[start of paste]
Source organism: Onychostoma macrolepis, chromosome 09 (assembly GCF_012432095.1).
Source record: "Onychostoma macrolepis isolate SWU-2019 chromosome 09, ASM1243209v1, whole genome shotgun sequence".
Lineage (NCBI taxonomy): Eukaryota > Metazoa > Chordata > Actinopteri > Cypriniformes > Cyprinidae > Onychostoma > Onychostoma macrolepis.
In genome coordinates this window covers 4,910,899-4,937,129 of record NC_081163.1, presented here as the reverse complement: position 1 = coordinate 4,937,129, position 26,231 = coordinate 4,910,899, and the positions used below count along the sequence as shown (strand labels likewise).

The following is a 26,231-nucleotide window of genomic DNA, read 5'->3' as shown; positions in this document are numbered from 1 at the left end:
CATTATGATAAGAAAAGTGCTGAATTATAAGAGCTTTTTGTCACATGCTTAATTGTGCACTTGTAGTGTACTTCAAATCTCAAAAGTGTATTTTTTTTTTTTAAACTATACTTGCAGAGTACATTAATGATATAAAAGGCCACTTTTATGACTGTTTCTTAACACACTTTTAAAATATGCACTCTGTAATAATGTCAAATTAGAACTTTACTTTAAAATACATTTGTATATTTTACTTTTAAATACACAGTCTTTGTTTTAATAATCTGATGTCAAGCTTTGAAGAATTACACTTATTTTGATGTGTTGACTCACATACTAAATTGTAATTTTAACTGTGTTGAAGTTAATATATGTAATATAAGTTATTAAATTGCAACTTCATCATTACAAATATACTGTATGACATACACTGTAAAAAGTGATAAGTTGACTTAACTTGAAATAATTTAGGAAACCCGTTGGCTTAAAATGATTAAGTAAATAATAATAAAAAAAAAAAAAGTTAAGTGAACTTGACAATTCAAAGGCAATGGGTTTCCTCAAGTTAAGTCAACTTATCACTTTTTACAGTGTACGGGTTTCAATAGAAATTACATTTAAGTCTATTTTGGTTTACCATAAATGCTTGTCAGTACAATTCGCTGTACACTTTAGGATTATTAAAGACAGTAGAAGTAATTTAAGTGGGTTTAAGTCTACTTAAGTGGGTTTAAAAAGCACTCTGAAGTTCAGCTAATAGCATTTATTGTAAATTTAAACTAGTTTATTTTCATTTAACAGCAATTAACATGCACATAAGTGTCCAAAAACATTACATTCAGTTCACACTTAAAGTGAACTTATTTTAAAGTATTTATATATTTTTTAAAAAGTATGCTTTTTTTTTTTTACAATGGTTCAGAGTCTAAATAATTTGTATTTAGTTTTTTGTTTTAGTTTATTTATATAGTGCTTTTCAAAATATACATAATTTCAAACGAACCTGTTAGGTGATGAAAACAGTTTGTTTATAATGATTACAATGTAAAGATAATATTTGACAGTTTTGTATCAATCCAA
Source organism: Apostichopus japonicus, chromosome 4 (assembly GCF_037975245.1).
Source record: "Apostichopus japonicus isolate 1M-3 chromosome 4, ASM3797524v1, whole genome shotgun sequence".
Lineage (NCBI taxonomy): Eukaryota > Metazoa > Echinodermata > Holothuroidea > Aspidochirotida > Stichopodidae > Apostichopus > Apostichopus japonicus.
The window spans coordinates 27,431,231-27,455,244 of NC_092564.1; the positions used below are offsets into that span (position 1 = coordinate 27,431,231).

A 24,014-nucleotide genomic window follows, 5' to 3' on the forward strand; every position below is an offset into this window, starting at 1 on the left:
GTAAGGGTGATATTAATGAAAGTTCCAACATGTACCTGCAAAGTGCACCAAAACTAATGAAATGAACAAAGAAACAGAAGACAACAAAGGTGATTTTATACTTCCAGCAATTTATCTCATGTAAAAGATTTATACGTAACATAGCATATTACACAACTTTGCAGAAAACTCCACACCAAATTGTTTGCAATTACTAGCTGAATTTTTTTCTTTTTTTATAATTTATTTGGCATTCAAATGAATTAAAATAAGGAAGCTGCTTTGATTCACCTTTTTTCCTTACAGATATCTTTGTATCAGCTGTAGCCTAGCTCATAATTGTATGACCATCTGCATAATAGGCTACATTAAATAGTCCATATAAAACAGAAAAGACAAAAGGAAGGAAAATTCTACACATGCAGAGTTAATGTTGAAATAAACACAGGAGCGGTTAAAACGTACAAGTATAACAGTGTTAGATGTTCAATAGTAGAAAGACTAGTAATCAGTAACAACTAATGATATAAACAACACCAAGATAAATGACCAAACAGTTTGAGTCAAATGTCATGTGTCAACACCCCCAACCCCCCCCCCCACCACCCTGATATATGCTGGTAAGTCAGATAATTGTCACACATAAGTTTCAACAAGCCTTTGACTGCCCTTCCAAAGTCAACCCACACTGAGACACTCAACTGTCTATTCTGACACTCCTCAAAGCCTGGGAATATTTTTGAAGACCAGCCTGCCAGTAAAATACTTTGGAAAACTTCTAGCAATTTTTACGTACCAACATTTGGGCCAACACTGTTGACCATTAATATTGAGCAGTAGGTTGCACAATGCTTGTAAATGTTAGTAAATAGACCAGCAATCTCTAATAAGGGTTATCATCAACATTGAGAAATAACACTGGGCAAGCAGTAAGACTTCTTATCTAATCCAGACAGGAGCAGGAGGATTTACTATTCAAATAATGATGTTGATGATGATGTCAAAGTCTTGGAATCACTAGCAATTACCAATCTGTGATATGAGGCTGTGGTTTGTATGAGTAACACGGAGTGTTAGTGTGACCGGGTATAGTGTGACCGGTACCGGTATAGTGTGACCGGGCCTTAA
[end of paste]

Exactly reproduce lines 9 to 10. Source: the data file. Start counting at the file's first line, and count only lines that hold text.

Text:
Lineage (NCBI taxonomy): Eukaryota > Metazoa > Echinodermata > Holothuroidea > Aspidochirotida > Stichopodidae > Apostichopus > Apostichopus japonicus.
The window spans coordinates 27,431,231-27,455,244 of NC_092564.1; the positions used below are offsets into that span (position 1 = coordinate 27,431,231).